Exchange Parent Aide program turns 2

Exchange Parent Aide program turns 2

For more than 30 years, Parent Promise has been providing home visitation services to help families in Oklahoma County overcome the challenges of parenting and break generational cycles of family dysfunction. While most of Parent Promise’s services have centered on working with families with children under 5, a new program focused on helping families with older children has been operating for two years with the help of two local foundations.

Parent Promise introduced the Exchange Parent Aide program in 2018, and now two Parent Aides are dedicated to this particular home visitation model. Exchange Parent Aide is the signature program of the National Exchange Foundation, which has the prevention of child abuse as its primary philanthropic endeavor. The OKC metro area supports three Exchange Clubs, and it was the Oklahoma City Exchange Club that founded what is now known as Parent Promise.

Parent Promise started partnering with the Oklahoma State Department of Health in 1995 to provide home visitation services to families with children 5 and under. However, no state or federal funds focus on helping families with children over 5, and Parent Promise started working in 2017 to try to fill that gap in services.

“We know that our work with families when their children are under 5 is vital,” said Sherry Fair, Parent Promise executive director. “However, we also know that when children get older, families face new challenges with positive parent-child interaction, and particularly, discipline. No one in Oklahoma County had any home visiting services for families with children older than 5. This was a gap that needed to be filled.”

Sarkeys Foundation and The Arnall Family Foundation stepped forward in 2018 to help Parent Promise bring back the Exchange Parent Aide model. Two years later, the Exchange Parent Aide has an enrollment of 20 families with the capacity to serve 25-30 families. Six families have graduated from the program since 2018.

Latoya Jones, who has been working with the Exchange Parent Aide program since 2018, said she has found that parents with older children particularly appreciate the information and guidance regarding discipline. Jones said many of the families she works with have had somewhat volatile relationships in their past, and they often resort to physical punishment (spanking) as their one and only disciplinary technique.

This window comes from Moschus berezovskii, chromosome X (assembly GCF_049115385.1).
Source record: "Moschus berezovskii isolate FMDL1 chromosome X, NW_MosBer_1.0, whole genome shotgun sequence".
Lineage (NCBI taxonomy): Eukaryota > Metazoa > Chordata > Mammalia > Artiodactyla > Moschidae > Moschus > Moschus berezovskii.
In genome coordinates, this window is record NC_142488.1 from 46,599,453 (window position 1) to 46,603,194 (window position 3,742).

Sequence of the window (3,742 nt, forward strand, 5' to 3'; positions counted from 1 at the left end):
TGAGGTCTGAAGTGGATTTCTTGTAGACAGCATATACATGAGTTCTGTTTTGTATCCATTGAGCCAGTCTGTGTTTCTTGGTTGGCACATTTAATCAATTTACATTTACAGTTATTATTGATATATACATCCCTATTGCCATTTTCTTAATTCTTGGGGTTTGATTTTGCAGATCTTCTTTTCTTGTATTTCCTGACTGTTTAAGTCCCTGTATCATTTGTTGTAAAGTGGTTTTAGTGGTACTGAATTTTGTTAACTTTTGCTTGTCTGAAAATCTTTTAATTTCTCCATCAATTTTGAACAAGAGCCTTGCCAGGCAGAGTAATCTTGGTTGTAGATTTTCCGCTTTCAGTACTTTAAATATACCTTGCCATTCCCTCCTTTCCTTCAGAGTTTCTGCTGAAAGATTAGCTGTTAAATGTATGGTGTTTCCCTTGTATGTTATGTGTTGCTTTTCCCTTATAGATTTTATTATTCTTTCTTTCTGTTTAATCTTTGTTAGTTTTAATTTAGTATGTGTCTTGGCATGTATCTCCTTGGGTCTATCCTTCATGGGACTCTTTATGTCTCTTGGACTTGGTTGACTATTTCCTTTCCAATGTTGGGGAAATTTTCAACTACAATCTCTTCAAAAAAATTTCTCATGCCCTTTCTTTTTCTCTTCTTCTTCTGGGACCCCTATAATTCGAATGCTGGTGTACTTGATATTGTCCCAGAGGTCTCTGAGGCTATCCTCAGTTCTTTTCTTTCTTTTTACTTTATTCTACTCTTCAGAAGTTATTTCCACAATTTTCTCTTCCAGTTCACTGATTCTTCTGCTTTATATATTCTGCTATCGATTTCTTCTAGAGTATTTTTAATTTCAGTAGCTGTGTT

“Many of these parents grew up in households with spanking as the norm,” Jones said. “We teach them that there are other ways to help their children control their behavior, and we provide them the information they need to set boundaries and consequences when their children are misbehaving.”

“What’s great is, the parents see that these techniques work,” Jones said. “They are usually surprised when they see how well they work.”

Jones and Parent Promise’s second Parent Aide Debi Menzer are trained, professionally supervised individuals who provide supportive and educational, in-home services to families at-risk of child abuse and neglect.

Exchange Parent Aides act as mentors and provide intensive support, information, and modeling of effective parenting — all in the home of the family. Services are family centered and focus on:

Parental resilience is developed through teaching problem solving skills, modeling effective parenting, providing 24/7 support and referrals to services.

Knowledge of parenting and child development is encouraged and developed through sharing skills and modeling strategies. Individualized help is provided in the home with the children.

Social connections are developed and fostered through social-support, building the individual relationship and connecting the parents to others through group meetings, activities, and referrals.

Social-emotional competence of children is developed through strengthening of the nurturing capabilities of the family; interaction of parents with the children is observed and modeling is provided for support of the children’s competence.

Ensuring safety of the children, including attention to medical, dental, and mental health care needs, as well as safe housing and freedom from child abuse, neglect, and domestic violence.

The Exchange Parent Aide program has been replicated since 1979 in more than 80 communities throughout 28 states and in Puerto Rico.

Exchange was awarded a Presidential Award from the White House Office of Private Sector Initiatives. The organization is also a charter member of The National Child Abuse Coalition and is a Partner in Prevention with the Children’s Bureau, Administration for Children and Families, U.S. Department of Health and Human Services.